“I'm serious! The ones that look for us talk about markets! Selling our tears and scales! There's a boat above us now, and I don't want you hurt.”

“I won't get hurt, they've never caught one of our kind before. They want to sell us on superstition.” Humans were greedy and spiteful, willing to kill for money while even Mers only killed for food.

“I know,” the older woman sighed, “I just want you safe.”

“I know,” Marinette smiled and kissed her on the head, “I love you for it.”

Their almost daily occurring conversation over, Sabine waved her off. Marinette swam up, hastily tied pigtails floating behind her.

Their stone and wood house was beautiful, in Marinette's opinion, her parents having created it before she was even born.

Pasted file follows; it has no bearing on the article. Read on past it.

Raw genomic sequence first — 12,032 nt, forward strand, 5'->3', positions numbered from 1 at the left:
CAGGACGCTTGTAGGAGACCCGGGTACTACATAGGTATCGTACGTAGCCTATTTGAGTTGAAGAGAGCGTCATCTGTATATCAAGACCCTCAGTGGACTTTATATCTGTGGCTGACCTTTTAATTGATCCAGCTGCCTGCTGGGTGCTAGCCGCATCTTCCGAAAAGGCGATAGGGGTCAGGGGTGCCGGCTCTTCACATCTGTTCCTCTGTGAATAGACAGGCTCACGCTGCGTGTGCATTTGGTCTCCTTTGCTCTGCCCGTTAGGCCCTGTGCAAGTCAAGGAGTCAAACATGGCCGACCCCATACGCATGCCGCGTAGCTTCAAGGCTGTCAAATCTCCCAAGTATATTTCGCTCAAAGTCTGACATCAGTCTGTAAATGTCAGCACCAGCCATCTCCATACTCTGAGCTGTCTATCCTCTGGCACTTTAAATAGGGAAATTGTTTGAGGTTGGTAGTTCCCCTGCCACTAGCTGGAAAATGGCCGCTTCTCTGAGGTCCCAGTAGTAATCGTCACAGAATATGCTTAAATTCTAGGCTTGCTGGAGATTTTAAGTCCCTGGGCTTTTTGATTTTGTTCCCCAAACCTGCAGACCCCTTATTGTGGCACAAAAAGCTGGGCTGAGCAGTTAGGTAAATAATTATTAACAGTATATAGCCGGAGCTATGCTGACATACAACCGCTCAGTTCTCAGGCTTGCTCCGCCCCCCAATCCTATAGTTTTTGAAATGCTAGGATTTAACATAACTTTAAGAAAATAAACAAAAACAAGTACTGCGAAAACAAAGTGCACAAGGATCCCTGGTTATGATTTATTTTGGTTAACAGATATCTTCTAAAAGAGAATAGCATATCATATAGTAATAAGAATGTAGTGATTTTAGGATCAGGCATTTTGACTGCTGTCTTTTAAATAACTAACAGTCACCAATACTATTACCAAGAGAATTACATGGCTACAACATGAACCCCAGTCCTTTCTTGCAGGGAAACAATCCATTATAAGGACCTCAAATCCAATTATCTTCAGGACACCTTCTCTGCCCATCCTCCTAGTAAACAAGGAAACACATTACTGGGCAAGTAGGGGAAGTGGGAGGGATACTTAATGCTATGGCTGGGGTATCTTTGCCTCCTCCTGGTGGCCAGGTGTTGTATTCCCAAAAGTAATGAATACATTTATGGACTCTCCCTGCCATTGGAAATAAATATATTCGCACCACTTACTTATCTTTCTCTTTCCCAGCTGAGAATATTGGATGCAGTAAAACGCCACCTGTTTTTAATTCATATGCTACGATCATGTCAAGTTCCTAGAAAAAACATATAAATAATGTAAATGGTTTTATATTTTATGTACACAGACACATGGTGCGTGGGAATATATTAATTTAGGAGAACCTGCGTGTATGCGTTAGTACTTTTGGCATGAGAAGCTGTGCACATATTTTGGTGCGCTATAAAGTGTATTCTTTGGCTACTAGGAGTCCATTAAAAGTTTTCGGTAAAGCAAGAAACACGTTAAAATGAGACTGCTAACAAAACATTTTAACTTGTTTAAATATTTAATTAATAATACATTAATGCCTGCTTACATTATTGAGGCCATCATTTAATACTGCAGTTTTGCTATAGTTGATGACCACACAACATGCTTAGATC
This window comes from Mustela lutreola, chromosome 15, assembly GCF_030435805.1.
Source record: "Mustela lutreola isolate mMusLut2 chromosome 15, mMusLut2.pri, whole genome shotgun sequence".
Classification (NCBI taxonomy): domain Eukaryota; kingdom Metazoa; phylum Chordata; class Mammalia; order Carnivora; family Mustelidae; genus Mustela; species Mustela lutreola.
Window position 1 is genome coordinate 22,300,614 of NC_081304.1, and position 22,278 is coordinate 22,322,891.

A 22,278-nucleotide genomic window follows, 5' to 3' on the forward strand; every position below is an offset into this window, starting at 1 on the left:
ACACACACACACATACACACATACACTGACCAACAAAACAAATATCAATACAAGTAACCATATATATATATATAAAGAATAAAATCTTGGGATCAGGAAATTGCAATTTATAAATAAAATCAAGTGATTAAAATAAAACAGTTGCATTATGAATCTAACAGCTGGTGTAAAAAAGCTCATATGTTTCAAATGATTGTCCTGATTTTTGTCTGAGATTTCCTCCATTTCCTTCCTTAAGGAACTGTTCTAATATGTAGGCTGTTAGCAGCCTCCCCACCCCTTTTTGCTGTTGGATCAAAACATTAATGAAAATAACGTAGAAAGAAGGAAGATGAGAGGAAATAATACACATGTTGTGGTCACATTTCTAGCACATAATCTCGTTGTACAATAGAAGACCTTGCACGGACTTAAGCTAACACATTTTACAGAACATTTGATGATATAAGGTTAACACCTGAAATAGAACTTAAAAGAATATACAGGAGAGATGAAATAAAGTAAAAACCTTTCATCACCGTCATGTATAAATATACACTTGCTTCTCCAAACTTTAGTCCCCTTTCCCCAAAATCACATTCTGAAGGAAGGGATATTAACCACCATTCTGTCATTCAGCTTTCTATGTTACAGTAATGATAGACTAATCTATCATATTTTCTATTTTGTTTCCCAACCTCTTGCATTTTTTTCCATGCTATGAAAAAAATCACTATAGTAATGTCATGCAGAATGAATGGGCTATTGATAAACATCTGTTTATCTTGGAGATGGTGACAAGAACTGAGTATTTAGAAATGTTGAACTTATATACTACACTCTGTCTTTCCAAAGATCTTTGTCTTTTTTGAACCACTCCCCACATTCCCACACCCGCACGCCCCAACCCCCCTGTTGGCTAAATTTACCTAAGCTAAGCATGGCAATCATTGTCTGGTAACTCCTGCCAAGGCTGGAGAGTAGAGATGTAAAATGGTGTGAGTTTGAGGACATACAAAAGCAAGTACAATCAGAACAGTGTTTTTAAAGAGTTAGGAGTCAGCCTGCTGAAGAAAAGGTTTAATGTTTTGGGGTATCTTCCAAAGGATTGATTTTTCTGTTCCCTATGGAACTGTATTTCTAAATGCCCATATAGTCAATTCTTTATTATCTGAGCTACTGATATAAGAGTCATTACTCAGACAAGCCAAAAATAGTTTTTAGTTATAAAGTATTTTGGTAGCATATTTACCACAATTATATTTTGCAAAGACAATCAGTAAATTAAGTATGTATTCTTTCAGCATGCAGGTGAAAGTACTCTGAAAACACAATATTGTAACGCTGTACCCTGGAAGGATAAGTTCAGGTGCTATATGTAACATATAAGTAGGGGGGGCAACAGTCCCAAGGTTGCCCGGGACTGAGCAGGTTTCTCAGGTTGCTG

As soon as she reached her room that was decorated with a variety of stuff humans dropped over their ships, she swam out the window. She murmured a prayer and turned to her red companion.

“Tikki,” she smiled sweetly, “Spots on.” Tikki was absorbed into Amphitrites earrings, granting Marinette a red spotted tail, speed, and the spots that covered most of her face.

Her powers were gifted from the gods, from the goddess of saltwater in order to be her kingdoms knight. She was chosen to protect the seals and dolphins and everything from outside forces. From enemies of Poseidon and his Consort.

Most gods did the same, gifting their creations with the power to protect all their others thpugh she had never met another. She was a mystery and her powers were a mystery – a lot of Mers would just use the earrings to help with their hunting.

She shot up, gills moving rapidly. In her other form, her black scales reached from her fingers to her elbows, creating a stark contrast with her skin.